Dec 24 (Reuters) - Herd immunity against the novel coronavirus could require vaccination rates approaching as high as 90%, Dr. Anthony Fauci, the most prominent U.S. infectious disease expert, said in an interview published on Thursday.
More than 1 million Americans have received a first dose of a vaccine since Dec. 14, according to the U.S. Centers for Disease Control, or only about 0.3% of the population.
Fauci, who is advising both President Donald Trump and President-elect Joe Biden on the pandemic, acknowledged that he had incrementally increased his estimates from earlier in the year, when he tended to say only 60% to 70% would need to be inoculated for herd immunity to be reached.
"We need to have some humility here," Fauci told the New York Times here "We really don't know what the real number is. I think the real range is somewhere between 70 to 90 percent. But, I'm not going to say 90 percent."
His comments came as the country marks grim new daily milestones while contending with the world's deadliest outbreak: it reported more than 3,000 deaths for the second consecutive day on Wednesday. The U.S. death toll reached 326,333 by midnight on Wednesday, according to Reuters data.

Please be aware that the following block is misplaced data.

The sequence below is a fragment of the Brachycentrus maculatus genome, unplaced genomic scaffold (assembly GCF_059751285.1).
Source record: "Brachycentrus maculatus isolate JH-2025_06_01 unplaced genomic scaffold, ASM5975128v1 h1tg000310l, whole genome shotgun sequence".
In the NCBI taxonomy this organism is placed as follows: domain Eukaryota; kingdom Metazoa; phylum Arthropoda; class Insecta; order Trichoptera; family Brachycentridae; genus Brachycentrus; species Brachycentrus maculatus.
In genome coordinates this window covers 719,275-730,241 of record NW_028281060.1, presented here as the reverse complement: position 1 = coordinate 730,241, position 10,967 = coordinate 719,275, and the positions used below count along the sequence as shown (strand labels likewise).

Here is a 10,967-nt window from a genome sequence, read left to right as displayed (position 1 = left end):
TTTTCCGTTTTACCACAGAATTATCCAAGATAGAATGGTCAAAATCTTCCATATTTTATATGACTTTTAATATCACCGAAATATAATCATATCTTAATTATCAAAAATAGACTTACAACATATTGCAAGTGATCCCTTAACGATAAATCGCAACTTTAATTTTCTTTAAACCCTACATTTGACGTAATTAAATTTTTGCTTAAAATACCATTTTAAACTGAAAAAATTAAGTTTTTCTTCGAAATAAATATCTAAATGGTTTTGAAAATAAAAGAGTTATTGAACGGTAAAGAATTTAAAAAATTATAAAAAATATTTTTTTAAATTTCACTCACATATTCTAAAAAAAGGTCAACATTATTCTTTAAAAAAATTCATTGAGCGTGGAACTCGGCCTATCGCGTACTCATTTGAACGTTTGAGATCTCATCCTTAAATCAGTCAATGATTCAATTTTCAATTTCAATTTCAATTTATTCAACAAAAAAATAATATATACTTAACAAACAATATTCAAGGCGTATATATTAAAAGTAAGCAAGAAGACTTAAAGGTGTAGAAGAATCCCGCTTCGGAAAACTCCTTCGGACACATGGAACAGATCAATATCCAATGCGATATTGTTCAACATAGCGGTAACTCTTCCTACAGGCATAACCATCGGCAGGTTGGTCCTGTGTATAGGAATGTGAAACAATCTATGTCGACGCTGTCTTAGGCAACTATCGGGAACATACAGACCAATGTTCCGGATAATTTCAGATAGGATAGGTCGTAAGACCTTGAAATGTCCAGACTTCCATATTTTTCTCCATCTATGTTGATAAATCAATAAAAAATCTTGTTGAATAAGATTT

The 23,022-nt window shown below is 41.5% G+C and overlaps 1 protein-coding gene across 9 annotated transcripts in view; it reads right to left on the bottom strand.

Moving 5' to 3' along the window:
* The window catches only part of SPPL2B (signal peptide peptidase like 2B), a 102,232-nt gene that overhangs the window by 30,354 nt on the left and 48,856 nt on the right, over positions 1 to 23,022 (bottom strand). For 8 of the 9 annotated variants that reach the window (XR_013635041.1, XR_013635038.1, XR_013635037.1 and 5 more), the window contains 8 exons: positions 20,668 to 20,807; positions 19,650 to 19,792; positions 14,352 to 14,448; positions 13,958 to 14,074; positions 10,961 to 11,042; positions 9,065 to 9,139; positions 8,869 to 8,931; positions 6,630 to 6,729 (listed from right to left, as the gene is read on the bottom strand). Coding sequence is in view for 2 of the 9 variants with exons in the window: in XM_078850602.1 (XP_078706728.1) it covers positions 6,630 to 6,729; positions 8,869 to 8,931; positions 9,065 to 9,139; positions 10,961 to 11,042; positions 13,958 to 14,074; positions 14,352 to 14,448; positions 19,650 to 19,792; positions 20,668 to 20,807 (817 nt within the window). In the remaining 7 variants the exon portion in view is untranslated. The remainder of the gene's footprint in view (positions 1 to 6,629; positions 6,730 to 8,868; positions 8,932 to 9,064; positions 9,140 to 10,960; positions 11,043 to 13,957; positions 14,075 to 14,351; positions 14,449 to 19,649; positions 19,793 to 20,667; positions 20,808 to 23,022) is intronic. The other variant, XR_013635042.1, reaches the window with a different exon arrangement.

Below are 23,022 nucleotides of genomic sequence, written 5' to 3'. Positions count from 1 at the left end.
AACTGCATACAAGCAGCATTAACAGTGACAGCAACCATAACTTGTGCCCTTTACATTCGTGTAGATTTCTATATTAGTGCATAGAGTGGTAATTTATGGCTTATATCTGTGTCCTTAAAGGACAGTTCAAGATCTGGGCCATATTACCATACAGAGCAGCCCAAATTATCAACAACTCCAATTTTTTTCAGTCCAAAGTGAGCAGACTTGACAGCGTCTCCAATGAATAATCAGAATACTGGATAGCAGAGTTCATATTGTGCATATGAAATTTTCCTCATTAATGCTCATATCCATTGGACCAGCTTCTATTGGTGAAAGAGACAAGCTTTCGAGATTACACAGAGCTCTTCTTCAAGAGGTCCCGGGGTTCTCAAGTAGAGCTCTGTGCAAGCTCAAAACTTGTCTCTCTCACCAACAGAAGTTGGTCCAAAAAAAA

That same day, more Americans flew than on any other day since the pandemic emerged in March, with 1,191,123 passengers passing through airport checkpoints, according to data from the U.S. Transportation Security Administration.
The data suggested many were disregarding public health experts' advice to avoid traveling to celebrate Christmas Day on Friday. Fauci and other experts say social distancing will be required deep into 2021 as vaccines are slowly rolled out.
The number of travelers was down from 2019, when 1,937,235 flew on Dec. 23. Wednesday's traffic exceeded the previous pandemic-era high set on Nov. 29, the Sunday after the Thanksgiving holiday, when 1,176,091 people passed through TSA checkpoints, preceding new surges in coronavirus cases in many states.
Health care workers, elderly nursing home residents, elected officials and firefighters are among those receiving the vaccines first. Most Americans have been told it could be six months or more before they are eligible for the shots.
Fauci, who was appointed director of the National Institute of Allergy and Infectious Diseases in 1984, said in the interview that he had become more willing to reveal his beliefs as polls show Americans were becoming somewhat less skeptical about the new vaccines. The more infectious a disease is, the higher the rate of vaccination is required to reach a threshold of herd immunity, in which its spread is contained.
"When polls said only about half of all Americans would take a vaccine, I was saying herd immunity would take 70 to 75 percent," Fauci, who turned 80 on Thursday, told the Times.
"Then, when newer surveys said 60 percent or more would take it, I thought, 'I can nudge this up a bit,' so I went to 80, 85.'"
(Reporting by Jonathan Allen in New York; Additional reporting by Anurag Maan in Bangalore; Editing by Dan Grebler)